Review, Michael C. Ruppert, April 18, 2013

The writing of this book was a rotten job, but it was absolutely necessary. If someone had to do it, I am very glad that it was Dmitry Orlov. Without his wit, alacrity and experience, the task of beating the horse of the Cartesian approach to understanding our dying world to death would have resulted in something unbearably maddening, dry and uninspiring. In this book he sneaks some LOLROF side-splitters in when you least expect them. One gathers from Orlov’s painstaking efforts, the futility of looking to outdated constructs and philosophies for understanding and relief from a crisis that demands complete innovation and inspiration.

Reading closely, one sees Orlov carefully planting seeds of reconciliation with our planet and each other throughout—as a fundamental baseline. He arrives at places outside the box of the current meme by using methodologies and analyses that are sacramental within the meme. That’s an achievement. Perhaps in his next book he will stand on that ground more forcefully and tell us what he sees. We don’t need to understand collapse right now as much as we need to survive it. And that is where Dmitry Orlov rises through the rubble and gives us magnificent gems like this: “At the rock bottom of human survival, there is no individual and there is no state; there is only the family, or, if there isn’t, there is something that’s not quite human—or there is nothing at all."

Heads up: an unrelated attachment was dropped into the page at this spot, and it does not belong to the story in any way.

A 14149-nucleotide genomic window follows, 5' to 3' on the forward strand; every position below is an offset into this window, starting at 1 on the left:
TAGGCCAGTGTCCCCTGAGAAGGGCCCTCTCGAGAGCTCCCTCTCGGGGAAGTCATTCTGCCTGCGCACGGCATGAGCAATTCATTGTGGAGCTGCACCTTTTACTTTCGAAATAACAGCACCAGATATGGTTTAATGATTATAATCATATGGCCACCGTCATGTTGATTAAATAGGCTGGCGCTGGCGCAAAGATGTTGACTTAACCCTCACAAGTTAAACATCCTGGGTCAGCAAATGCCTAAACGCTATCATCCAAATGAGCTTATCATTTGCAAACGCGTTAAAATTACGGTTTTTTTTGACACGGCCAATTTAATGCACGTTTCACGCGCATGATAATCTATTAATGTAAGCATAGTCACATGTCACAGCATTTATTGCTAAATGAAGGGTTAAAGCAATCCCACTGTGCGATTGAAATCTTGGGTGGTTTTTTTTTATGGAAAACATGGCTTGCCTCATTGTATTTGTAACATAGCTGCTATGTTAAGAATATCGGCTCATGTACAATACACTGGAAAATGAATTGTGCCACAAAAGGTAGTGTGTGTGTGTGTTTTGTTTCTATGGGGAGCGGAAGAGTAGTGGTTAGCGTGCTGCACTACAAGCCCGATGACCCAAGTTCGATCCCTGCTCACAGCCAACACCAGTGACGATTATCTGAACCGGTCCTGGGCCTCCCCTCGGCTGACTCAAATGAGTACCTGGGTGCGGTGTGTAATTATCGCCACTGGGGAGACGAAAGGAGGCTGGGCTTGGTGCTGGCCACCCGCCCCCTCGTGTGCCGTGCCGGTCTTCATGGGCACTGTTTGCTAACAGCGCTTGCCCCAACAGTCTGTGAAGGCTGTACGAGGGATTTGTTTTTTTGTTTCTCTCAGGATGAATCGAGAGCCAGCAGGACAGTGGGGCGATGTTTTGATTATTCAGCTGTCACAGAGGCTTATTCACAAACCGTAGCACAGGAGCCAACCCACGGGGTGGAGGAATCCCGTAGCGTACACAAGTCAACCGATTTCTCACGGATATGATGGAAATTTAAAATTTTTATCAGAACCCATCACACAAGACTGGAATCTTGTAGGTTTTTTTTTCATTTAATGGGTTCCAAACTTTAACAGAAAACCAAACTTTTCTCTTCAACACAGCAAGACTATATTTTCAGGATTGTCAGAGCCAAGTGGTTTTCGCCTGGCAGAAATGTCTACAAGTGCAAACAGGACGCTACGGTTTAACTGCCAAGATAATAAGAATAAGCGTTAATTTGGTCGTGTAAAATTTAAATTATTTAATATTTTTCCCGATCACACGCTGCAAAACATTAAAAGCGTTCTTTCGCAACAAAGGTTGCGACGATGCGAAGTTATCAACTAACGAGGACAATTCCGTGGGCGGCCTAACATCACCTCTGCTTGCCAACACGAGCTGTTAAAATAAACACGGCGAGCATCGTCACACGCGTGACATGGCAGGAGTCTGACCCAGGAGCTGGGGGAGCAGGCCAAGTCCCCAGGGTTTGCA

Profound insight combined with wry humor is such an incendiary weapon I am tempted to call The Five Stages of Collapse an "Orlov Cocktail." His delivery of hard truths laced with irony saturates us in seldom reported but extremely relevant facts about the world. He is one of the best writers on the scene today, working at the top of his game. There is more to enjoy in this book with every page you turn, and in very uncertain times, Orlov's advice is, at its core, kind-spirited and extraordinarily helpful.
---Albert Bates, author, The Biochar Solution

Even if I believed collapse were impossible I’d still read everything Dmitry Orlov writes: he’s that entertaining. Unfortunately, however, collapse of some sort or other, of some degree or another, is almost guaranteed. Orlov does us all a great service by teasing apart the kinds and degrees of collapse so that we can prepare for what is likely and “dig in our heels” to prevent what is unsurvivable.
---Richard Heinberg, Senior Fellow, Post Carbon Institute, Author, The End of Growth

From the Back Cover


A Do-It-Yourself Guide to Financial, Commercial,Political, Social and Cultural Collapse

…one of the best writers on the scene today, working at the top of his game. There is more to enjoy in this book with every page you turn, and in very uncertain times, Orlov’s advice is, at its core, kind-spirited and extraordinarily helpful. Albert Bates, author, The Biochar Solution